I went to a Roger Waters concert earlier tonight. I got a free ticket and I make it a habit to see anything or anyone who's supposed to be one of the best, even though I don't like rock music.
One of my first memories of music is listening to Another Brick in the Wall in my dad's car as a kid. I loved the song, not because of any musical aspect or because I really understood the song, but because of one line: "we don't need no education." Even then my enjoyment of the lyric wasn't very nuanced. I just didn't like doing homework, and leaving the kids alone sounded like a good idea to me.
The last song I saw tonight before I left at intermission was that one. Waters brought a bunch of kids on the stage who danced and sang the chorus. When they bowed at the end they were all a bit too enthusiastic about their contributions, just as I would have been at that age. That made me think about the first time I heard that song, probably when I was around their age.
My life always feels like it's short until I stop and think about all of the things that have happened in it. I thought back to the kid who didn't want to do homework and thought about how he'd never believe my life is as it is.
I think about that kid when I make decisions sometimes. See! You did get an island after all!
My girlfriend left Vegas today. Now it seems totally logical that I'd have a really sweet and beautiful girlfriend, around whom I can joke and be myself. I remember a time where that seemed almost impossible to me, and that time doesn't seem so far away until I start thinking about every step that had to happen for me to get here.
I always thought that I'd be a CEO of a software company. Mostly I just loved Bill Gates as a kid. I guess by a very loose definition I am, but CruiseSheet has zero employees and I hope to keep it that way. I would have never guessed that a good part of my income would come either directly or indirectly from writing. After all, essays were a big part of that homework I didn't want to do.
Last week I bought a car that I never thought I'd be able to have. I met the seller at Bellagio and drove it home and thought about the first time I went to Bellagio. We pestered the front desk guy to let us look at pictures of suites because we couldn't afford one, or a normal room for that matter. And now I was picking up a pretty fancy car from the same driveway I walked up, and was bringing it home a couple miles away.
I'm not sure how true this is for other people, but I never know what my life is going to be like in the future. Usually it's better than I expected, or at least pleasantly different. But even in the most strange circumstances, I can see that my actions led to the unexpected result. Usually we can't steer towards an exact outcome, but we'll end up in the right area.
Sometimes things go poorly, too, of course. No one is immune to luck, and I know it's helped me at least as many times as it has hurt me. But looking at life from a mile up I can see that overall I can see that taking a lot of actions, making a lot of decisions, and worrying very little about individual outcomes has created some really good long-term results.
If your life is predictable and is everything you want it to be, then you're all set. If it's unpredictable and everything you want it to be, that's great, too. If it's unpredictable and bad, you're probably not making good decisions. But if your life is predictable and not everything you want it to be, that may be a symptom that you aren't doing enough. Taking actions and making decisions, even when they're not perfect, is the process by which you move your life in a good direction, even if you don't know exactly where you'll end up.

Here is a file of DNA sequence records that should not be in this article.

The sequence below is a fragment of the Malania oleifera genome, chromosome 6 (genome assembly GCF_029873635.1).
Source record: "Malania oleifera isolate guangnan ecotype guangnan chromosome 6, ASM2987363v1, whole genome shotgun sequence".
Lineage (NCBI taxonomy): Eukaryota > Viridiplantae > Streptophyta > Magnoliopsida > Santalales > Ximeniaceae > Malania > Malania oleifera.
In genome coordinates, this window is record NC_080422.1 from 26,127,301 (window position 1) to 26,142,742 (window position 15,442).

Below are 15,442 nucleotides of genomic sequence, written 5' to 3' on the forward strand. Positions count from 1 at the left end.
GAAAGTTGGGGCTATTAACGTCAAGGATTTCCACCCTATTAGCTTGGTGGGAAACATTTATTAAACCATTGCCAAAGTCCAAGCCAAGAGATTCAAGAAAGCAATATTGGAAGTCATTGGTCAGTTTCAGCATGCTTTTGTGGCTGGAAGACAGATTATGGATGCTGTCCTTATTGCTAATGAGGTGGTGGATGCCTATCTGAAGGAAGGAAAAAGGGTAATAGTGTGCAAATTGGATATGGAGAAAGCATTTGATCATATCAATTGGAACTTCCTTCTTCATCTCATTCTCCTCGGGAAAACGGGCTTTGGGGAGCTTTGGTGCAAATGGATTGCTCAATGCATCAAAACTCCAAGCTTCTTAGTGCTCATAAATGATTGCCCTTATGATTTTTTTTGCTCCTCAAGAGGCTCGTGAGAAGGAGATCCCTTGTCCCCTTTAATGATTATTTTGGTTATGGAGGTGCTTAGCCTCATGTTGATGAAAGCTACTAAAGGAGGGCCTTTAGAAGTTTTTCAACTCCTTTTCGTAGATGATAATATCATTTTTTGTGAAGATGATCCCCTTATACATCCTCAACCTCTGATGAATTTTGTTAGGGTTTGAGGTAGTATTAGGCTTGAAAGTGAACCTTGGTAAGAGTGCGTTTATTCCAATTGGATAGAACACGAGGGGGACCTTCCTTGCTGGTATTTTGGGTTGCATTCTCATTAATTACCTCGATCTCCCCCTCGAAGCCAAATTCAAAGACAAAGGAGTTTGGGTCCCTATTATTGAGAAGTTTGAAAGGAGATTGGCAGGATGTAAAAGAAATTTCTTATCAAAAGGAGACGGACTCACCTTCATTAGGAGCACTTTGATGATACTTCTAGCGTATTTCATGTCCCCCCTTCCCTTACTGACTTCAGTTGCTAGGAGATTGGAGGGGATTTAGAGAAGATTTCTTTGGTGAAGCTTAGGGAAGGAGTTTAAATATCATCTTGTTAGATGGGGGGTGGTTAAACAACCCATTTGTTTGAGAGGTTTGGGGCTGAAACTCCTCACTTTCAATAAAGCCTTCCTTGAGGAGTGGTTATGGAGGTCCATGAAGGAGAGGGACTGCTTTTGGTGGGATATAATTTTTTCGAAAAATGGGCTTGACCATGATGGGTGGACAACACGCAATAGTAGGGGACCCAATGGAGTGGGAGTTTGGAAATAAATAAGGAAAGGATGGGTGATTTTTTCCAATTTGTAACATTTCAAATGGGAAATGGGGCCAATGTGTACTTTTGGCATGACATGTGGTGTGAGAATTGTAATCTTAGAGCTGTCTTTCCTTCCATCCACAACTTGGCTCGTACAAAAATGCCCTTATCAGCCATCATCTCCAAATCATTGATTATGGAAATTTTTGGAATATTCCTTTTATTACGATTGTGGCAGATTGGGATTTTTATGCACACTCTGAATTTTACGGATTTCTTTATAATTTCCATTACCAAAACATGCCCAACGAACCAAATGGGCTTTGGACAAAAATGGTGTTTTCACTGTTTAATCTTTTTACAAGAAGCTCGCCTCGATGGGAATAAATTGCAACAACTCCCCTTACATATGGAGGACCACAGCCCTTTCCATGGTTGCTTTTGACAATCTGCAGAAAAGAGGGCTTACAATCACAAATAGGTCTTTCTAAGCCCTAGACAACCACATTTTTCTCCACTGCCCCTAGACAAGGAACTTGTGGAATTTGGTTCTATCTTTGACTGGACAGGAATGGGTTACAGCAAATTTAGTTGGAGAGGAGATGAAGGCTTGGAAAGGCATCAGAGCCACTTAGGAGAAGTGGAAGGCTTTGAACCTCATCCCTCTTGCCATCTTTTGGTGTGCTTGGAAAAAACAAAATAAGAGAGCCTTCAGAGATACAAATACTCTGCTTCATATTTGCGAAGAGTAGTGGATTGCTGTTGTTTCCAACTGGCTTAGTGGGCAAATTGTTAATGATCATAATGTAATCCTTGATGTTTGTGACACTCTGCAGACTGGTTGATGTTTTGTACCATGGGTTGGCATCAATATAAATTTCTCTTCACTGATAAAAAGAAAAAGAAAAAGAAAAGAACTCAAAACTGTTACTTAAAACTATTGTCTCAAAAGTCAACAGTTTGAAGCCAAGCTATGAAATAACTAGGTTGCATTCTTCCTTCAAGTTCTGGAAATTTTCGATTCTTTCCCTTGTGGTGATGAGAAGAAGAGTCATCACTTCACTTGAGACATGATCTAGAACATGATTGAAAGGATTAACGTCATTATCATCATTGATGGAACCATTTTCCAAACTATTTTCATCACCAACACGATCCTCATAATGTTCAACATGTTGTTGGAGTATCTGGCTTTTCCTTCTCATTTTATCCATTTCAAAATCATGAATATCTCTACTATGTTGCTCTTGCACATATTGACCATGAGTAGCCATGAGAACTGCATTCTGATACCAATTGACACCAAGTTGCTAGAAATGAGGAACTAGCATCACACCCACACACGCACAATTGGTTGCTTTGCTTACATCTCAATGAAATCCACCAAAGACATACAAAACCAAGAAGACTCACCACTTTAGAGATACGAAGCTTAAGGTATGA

Photo is a cool sculpture outside the T-Mobile Arena. I think it was at Burning Man one year.
Must ask, what car did you get and why did you choose that one?
I have a post written about it, but I want to wait until I have it for a little while before posting. I think people will be surprised at what I chose.
That sculpture is just one of a three-part of a series by Marco Cochrane. All three have been to Burning Man (and one of the others lives on Treasure Island): http://www.marcocochranesculpture.net/
One of the more helpful habits I've developed is taking responsibility for everything in my life. This is a strong contrast to the average victim / "things happen to me" mentality that a lot of people have.
Basically I assume that anything "bad" that happens in my life is a direct result of actions I took. If I lose money in the stock market I don't think, "Oh man... I'm so unlucky... the stocks went down."
Instead I think, "I bought those stocks and I lost money because of a decision I made."
I'm thrilled that Tynan is coming to you with two things -- first, he's offering a breakthrough session through GiveGetWin. It's geared around doing more of the kind of excellent work you want to do, becoming more internally focused with your emotions, having a more enjoyable life, building great habits, and producing a lot of value in the process. There's five spots, so check it out now.
Second, we have this wonderful tour-de-force interview: it starts by covering how Tynan made the shift from unfocused to focused, how to derive internal enjoyment from things, useful actionable exercises you can do right now, Tynan's method and mindset for producing creative work consistently, how to set up great habits and an excellent mental and physical work environment, and how to make blogging work and similar endeavors work for you.
Total Focus; Total Enjoyment by Tynan, as told to Sebastian Marshall
When I turned 30 and I had a minor freak out… I thought, "I'll be 40 in not long, and then 50… there's things I want to do in my life, and they're not happening at this pace."
Before that, I had a general idea of things I wanted to do and have in my life, but I went about in an unstructured way. It was good in a lot of ways. It made be a broad process, but not much depth.